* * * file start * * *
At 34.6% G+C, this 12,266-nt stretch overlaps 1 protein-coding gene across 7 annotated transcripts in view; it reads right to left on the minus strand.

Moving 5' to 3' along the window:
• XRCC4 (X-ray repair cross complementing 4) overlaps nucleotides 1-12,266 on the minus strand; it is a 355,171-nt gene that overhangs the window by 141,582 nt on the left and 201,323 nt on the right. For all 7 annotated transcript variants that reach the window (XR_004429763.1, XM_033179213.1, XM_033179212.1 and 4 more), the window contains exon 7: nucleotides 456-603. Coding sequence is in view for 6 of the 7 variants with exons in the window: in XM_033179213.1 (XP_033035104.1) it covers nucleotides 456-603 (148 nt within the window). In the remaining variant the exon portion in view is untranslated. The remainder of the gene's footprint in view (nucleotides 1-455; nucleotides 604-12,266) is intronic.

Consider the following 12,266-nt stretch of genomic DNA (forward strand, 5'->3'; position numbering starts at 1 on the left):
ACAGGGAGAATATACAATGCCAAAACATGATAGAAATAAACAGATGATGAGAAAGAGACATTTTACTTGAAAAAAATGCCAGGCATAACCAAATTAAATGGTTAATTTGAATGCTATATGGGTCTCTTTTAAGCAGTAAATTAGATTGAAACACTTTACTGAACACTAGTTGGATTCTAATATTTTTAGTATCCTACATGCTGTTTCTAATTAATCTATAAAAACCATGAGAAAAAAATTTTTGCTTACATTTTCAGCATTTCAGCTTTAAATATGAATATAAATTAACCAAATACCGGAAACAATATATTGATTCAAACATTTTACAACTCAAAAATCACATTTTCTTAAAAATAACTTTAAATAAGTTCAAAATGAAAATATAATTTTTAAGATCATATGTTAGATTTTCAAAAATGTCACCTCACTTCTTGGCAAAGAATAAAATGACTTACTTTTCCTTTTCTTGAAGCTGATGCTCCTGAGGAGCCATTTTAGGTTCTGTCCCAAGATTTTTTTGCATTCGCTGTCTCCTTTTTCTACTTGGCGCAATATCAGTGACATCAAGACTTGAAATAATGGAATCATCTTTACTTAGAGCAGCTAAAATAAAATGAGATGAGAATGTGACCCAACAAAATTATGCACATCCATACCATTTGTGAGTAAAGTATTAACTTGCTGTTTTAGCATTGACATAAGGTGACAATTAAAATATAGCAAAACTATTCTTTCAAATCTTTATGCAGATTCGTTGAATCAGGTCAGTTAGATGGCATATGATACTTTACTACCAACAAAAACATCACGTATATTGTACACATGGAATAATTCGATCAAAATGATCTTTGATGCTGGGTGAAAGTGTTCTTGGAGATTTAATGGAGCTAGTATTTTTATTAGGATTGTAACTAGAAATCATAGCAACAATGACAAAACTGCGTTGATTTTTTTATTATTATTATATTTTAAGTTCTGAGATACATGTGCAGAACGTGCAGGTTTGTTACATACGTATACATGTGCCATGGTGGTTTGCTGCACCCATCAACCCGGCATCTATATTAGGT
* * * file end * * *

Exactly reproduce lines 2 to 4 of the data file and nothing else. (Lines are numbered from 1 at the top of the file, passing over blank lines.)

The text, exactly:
Moving 5' to 3' along the window:
• XRCC4 (X-ray repair cross complementing 4) overlaps nucleotides 1-12,266 on the minus strand; it is a 355,171-nt gene that overhangs the window by 141,582 nt on the left and 201,323 nt on the right. For all 7 annotated transcript variants that reach the window (XR_004429763.1, XM_033179213.1, XM_033179212.1 and 4 more), the window contains exon 7: nucleotides 456-603. Coding sequence is in view for 6 of the 7 variants with exons in the window: in XM_033179213.1 (XP_033035104.1) it covers nucleotides 456-603 (148 nt within the window). In the remaining variant the exon portion in view is untranslated. The remainder of the gene's footprint in view (nucleotides 1-455; nucleotides 604-12,266) is intronic.

Consider the following 12,266-nt stretch of genomic DNA (forward strand, 5'->3'; position numbering starts at 1 on the left):